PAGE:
Adelaide Gail Sloatman was born in Philadelphia on Jan. 1, 1945, the daughter of a nuclear physicist with the United States Navy. As a teenager she lived in London, where she worked as a model. She also attended the Fashion Institute of Technology in New York before hitchhiking to Los Angeles, where in 1966 she became part of the Sunset Strip music scene, recording a single with the producer Kim Fowley under the name Bunny and Bear.
She battled major record companies and cover bands alike as a fierce steward of her husband’s musical legacy. the couple were married in 1967, just as the Mothers of Invention were about to leave for a European tour.
In 1968 they bought a house, near Laurel Canyon in Los Angeles, that remained her home and the family headquarters, with a basement “vault” that houses Zappa’s voluminous recordings.
Mrs. Zappa was closely involved in managing her husband’s career, which over the years included various conflicts and lawsuits with record companies that led to the family’s recovering the rights to all of his music. She is survived by two daughters, Moon Unit and Diva; two sons, Dweezil and Ahmet; and four grandchildren.
Before Frank Zappa died of prostate cancer in 1993 at 52, he asked his wife to sell his master recordings and get out of the music business, she has said. But, she noted, he never said what to do with his publishing catalog — the rights to his compositions — and so she defied his request and became the keeper of his musical empire. In 2002, she created the Zappa Family Trust to manage his intellectual property, including the rights to his image.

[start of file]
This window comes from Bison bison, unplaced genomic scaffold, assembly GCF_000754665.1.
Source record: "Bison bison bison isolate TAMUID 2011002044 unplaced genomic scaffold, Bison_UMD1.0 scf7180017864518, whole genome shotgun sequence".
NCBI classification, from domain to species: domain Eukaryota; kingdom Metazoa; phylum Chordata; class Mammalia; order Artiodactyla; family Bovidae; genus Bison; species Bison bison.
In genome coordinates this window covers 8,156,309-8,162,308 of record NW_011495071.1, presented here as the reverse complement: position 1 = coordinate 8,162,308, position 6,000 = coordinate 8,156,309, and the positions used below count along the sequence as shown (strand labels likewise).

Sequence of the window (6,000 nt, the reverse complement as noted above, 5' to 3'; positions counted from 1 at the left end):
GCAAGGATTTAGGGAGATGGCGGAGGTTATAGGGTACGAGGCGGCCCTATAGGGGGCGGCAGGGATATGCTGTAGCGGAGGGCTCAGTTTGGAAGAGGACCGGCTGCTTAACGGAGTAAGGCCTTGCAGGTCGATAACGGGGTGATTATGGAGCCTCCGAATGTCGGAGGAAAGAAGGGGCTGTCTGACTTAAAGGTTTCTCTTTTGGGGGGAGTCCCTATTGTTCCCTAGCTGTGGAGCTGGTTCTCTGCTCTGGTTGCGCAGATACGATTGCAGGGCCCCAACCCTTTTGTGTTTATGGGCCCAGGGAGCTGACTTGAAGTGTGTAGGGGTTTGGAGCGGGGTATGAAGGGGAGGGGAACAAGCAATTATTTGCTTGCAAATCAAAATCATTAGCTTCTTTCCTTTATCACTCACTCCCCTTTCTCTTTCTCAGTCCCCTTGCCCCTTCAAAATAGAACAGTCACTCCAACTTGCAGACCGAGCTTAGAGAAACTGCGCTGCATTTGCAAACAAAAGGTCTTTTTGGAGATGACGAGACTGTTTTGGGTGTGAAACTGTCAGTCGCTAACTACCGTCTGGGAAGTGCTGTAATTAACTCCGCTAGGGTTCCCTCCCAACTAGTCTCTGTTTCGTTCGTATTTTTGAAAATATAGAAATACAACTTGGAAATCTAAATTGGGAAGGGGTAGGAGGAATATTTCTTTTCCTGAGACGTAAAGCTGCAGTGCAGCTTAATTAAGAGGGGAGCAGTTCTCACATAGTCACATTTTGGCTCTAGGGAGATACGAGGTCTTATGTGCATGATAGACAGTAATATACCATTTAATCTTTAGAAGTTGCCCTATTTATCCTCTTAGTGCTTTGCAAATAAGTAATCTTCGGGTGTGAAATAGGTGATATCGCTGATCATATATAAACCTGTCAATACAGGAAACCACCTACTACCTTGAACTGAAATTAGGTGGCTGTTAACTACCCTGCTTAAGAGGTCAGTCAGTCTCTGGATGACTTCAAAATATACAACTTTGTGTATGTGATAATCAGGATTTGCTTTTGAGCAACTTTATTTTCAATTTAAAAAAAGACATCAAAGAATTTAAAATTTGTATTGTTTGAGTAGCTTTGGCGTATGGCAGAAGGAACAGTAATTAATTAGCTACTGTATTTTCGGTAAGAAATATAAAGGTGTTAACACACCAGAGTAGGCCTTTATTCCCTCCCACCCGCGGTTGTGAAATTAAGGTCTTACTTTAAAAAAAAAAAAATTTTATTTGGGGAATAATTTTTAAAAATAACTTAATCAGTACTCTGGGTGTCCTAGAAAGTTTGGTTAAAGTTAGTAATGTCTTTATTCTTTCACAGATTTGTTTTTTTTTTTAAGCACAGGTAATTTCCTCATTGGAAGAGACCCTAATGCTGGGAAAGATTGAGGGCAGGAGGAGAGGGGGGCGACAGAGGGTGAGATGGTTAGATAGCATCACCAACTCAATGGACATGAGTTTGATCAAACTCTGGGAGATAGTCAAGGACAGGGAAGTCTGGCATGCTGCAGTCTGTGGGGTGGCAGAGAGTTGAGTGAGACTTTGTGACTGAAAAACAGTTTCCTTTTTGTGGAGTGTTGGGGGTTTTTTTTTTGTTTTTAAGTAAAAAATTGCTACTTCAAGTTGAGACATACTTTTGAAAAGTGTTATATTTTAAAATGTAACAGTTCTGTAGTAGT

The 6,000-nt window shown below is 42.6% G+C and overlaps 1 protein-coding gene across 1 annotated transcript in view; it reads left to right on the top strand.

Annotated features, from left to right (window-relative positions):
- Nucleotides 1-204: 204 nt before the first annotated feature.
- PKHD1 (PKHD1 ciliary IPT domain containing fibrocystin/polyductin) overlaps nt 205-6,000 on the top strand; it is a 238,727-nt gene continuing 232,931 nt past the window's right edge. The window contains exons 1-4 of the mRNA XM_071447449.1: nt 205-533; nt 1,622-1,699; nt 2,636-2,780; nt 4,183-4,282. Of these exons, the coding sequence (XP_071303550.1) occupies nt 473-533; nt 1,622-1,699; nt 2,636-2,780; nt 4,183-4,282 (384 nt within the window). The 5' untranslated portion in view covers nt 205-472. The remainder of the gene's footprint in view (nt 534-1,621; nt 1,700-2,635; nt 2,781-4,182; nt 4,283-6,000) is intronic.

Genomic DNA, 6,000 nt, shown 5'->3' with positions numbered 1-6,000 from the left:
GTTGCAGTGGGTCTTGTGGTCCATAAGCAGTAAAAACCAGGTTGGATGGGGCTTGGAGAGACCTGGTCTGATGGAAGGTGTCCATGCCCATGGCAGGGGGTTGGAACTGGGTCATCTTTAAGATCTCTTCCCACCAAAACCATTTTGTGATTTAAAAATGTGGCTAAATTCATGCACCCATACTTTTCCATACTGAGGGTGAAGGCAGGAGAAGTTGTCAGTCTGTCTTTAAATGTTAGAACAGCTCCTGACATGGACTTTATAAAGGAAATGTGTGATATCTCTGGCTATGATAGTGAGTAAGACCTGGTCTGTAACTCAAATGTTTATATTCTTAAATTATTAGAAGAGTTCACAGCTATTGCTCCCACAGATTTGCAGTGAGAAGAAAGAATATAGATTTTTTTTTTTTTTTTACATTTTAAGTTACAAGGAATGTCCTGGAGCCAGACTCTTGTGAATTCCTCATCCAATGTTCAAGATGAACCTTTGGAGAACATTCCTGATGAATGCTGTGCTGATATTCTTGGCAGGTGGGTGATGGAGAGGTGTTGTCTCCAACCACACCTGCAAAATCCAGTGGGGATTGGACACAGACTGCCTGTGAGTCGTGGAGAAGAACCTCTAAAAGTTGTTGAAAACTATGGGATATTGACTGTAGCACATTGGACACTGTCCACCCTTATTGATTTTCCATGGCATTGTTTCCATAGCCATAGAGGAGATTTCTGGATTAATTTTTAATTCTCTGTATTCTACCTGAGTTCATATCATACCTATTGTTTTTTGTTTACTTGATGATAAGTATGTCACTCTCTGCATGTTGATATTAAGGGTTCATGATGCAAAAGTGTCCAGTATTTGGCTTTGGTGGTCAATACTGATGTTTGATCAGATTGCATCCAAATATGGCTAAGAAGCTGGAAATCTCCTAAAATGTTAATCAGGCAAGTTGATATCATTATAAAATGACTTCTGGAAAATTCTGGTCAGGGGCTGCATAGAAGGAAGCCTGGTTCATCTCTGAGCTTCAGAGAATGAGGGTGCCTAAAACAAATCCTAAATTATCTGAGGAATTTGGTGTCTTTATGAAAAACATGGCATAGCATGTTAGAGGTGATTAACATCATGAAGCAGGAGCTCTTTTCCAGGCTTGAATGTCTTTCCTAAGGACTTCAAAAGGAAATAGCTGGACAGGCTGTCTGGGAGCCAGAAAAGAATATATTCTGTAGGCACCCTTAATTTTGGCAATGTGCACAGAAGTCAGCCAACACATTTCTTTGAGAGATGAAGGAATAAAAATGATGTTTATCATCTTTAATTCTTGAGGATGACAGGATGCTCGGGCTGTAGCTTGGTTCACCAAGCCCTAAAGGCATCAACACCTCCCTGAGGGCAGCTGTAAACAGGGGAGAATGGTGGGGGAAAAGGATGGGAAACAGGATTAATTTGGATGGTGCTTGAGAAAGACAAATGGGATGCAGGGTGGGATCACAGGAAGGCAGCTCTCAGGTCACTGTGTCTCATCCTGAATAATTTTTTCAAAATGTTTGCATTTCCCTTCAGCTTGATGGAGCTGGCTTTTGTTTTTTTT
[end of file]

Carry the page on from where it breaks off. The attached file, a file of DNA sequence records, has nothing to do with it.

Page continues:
In July, the family announced that Ahmet Zappa would take over daily operations of the trust.
After her husband’s death, Mrs. Zappa also became a top donor to the Democratic Party in California and was a frequent guest at the Clinton White House and a friend of Tipper Gore, who at the time was the wife of Vice President Al Gore. In the 1980s, the two women had clashed over Mrs. Gore’s organization Parents Music Resource Center, which advocated putting warning labels on records that contained violent and sexually explicit lyrics.